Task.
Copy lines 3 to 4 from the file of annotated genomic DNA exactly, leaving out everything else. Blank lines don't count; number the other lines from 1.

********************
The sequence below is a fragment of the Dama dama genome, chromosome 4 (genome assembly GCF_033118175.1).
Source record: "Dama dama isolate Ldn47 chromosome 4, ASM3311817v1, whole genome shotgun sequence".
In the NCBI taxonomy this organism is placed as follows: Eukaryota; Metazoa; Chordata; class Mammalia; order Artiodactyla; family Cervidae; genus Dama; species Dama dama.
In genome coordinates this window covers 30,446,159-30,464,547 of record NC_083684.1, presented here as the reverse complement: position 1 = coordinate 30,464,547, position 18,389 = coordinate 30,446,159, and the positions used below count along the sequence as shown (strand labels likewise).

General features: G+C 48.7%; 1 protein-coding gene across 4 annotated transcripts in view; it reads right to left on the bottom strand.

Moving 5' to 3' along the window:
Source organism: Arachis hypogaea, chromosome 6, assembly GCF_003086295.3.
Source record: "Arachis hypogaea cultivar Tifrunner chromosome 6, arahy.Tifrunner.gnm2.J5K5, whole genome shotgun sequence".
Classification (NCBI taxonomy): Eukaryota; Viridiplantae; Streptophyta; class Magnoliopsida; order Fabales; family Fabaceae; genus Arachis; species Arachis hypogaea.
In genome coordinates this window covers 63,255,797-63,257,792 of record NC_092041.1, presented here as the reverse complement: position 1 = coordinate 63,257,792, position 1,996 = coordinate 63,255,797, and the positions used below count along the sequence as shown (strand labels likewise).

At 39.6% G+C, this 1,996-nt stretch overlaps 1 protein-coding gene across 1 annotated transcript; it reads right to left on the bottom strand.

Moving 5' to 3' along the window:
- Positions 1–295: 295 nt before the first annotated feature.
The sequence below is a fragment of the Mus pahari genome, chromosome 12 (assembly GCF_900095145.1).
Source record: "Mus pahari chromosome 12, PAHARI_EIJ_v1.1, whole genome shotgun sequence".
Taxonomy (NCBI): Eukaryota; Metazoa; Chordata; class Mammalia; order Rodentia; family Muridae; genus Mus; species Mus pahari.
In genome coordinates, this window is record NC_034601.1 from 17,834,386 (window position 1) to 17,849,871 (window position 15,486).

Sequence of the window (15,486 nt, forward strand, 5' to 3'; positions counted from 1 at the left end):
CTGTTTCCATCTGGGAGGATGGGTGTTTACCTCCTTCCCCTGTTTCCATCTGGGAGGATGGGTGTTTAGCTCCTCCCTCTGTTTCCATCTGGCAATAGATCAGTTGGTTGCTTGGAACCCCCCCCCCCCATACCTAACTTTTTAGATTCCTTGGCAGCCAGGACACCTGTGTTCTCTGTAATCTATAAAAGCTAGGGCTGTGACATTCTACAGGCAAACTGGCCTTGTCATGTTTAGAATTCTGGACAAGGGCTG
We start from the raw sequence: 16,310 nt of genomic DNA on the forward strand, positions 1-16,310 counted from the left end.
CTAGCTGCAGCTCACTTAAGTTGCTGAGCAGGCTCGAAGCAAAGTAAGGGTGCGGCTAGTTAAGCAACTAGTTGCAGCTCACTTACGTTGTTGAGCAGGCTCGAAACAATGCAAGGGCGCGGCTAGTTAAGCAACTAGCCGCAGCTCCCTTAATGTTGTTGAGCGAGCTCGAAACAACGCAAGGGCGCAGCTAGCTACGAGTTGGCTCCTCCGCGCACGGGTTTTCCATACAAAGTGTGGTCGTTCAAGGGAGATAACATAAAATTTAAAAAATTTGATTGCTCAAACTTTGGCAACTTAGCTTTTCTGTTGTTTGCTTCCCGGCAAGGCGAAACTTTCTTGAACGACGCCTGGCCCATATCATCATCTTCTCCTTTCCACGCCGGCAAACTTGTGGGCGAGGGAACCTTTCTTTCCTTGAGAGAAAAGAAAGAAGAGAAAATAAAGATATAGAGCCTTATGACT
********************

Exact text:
In the NCBI taxonomy this organism is placed as follows: Eukaryota; Metazoa; Chordata; class Mammalia; order Artiodactyla; family Cervidae; genus Dama; species Dama dama.
In genome coordinates this window covers 30,446,159-30,464,547 of record NC_083684.1, presented here as the reverse complement: position 1 = coordinate 30,464,547, position 18,389 = coordinate 30,446,159, and the positions used below count along the sequence as shown (strand labels likewise).